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Case Study: Borescope inspection reveals jet engine failure

Steve Drake, NDT market manager for Ashtead Technologies, describes how the rapid deployment of the latest borescope equipment to Africa helped a business aviation operator make tough decisions about a grounded aircraft 

 

The CRJ900

 

On 19th February 2018, a CRJ900 jet experienced difficulties during take-off at Kigali International airport in Rwanda. The crew suspected that an object had entered one of the jet’s engines, causing potentially serious damage, so the aircraft was grounded and an urgent call was made to Skywards, requesting internal inspection of the affected engine.

 

Skywards Aviation is EASA Part 145 approved for borescope inspections according to the Aircraft Maintenance Manual and the requirements of specific Service Bulletins and Airworthiness Directives. The company’s capabilities cover over 40 different types of engine and auxiliary power units.

 

“In these circumstances, it is important for inspection work to be undertaken as quickly as possible,” says managing director of Skywards Rob Ward. “We knew that this engine would require a borescope with a 4mm diameter, which we don’t have in-house, so we rang Ashtead at 8am and by 10am they had rung back to confirm that an instrument would be ready for collection.

 

“We hire inspection equipment from Ashtead Technology because it provides us with access to the latest technologies. As a result, we are able to employ the best instrument for every job, without having to pass on the costs of purchase and ongoing maintenance to our customers.”

 

Following a call to Ashtead Technology, Ward was able to collect the IPLEX NX borescope on his way to the airport before travelling to Rwanda, and the engine inspection was undertaken the following day.

 

Damage discovery
The CRJ900 jet is powered by two turbofan engines mounted on the sides of the rear section of the fuselage. The inspection took around 6 hours. Ward says, “It was clear that the engine had suffered catastrophic damage. Using the stereo measurement capability of the IPLEX NX, it was possible to measure the flaws and compare them with the limits specified in the maintenance manual.

 

“Damage was found in the blades of the high pressure compressor. There was no evidence of a bird strike, so the damage may have been caused by a small item of debris on the runway. Occasionally, borescope inspections find damage such as an imprint for which the damage can be identified; from a nut or a bolt for example, but in this instance the damage appeared to have been caused by a stone, or a similar object.”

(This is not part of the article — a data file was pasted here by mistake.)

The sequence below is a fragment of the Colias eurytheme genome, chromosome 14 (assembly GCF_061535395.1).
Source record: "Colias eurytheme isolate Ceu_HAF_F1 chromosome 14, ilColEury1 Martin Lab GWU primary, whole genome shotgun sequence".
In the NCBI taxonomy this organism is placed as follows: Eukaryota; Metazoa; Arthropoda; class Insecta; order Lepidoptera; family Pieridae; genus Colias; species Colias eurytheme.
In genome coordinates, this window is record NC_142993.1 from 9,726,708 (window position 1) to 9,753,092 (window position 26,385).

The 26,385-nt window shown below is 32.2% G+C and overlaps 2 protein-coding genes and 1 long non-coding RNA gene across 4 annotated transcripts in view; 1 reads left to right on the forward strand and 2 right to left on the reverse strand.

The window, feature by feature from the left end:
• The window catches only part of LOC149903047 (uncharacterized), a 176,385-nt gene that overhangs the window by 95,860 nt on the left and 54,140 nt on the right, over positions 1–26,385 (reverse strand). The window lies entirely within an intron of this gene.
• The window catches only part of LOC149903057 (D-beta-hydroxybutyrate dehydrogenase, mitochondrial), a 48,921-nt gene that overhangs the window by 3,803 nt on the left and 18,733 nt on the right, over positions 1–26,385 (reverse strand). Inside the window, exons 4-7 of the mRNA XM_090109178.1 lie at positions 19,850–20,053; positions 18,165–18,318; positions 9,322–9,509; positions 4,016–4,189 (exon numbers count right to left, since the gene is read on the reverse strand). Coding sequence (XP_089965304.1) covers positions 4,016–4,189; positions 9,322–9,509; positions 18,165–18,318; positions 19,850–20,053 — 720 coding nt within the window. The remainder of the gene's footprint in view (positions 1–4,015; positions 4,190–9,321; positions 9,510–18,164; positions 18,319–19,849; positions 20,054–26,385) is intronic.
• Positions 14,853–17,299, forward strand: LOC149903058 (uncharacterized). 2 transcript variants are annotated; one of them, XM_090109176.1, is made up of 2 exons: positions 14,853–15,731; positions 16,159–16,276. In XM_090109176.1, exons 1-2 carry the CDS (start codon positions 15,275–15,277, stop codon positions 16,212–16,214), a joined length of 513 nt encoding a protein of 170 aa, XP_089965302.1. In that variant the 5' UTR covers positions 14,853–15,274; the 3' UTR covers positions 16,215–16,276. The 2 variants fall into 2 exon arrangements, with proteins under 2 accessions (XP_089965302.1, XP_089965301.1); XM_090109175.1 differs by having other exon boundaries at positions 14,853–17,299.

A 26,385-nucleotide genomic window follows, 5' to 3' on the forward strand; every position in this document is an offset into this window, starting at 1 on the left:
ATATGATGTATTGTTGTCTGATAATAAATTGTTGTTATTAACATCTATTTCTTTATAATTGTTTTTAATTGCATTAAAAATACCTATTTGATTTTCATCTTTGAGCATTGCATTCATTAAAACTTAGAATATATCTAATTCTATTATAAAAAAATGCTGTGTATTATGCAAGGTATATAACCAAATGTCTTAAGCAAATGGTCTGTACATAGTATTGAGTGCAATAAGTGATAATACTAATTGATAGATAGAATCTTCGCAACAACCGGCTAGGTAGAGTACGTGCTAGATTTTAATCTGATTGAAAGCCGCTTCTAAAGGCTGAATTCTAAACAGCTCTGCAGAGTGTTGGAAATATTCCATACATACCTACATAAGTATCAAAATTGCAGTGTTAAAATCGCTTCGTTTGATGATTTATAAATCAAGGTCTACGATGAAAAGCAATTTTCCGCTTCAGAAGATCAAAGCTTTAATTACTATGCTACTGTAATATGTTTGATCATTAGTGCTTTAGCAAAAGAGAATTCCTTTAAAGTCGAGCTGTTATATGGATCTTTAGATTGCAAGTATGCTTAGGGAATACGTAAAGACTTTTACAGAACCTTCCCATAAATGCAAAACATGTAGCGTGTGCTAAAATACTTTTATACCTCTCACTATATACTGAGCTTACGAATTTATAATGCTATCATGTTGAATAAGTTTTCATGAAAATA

Ashtead Technology’s Rebecca Stanley says, “The IPLEX NX is ideal for this type of work; it combines a high-pixel digital image sensor, an ultra-bright laser diode light system and a unique ‘image-noise reducing’ PulsarPic processor to automatically adjust light output, to deliver the clearest images possible in changeable inspection conditions. As a result, users are able to study the subtlest defects in the darkest or most reflective places and over wide areas; producing clear, bright images.”

 

With wide-field stereo measurement capability the IPLEX NX measures a range of defect characteristics including distance, point-to-line, depth and area/Lines. The instrument’s multi spot-ranging function enables real-time measurement of the distance from the scope tip to multiple points on the inspection surface. This provides surface shape information with no pause or break in the inspection.

 

NDT imagesImages fromt the NDT inspection

 

Evidence for repairs
Detailed reports, including images from the borescope were provided to the aircraft operators. Ward says, “The ability to take precise measurements and to support them with high quality images and video means that our clients are able to make important decisions with the highest degrees of confidence.

 

“There are basically three possible outcomes from an inspection. The aircraft may be given a clean bill of health to continue flying, or it may be authorised for a single flight back to base so that repairs can be undertaken. Or, as was the case in Kigali, the aircraft was grounded so that the engine could be replaced.

 

“The repair bill for this engine is likely to exceed US$1 million, so it is extremely important that the operator is provided with accurate, clear evidence of failure, and the IPLEX NX is essential for the achievement of that goal.”

 


Steve Drake

Steve Drake is Ashtead Technologies NDT Market Manager and has over 35 years of non-destructive testing experience, mostly with Carestream and Kodak Digital NDT.

 

 

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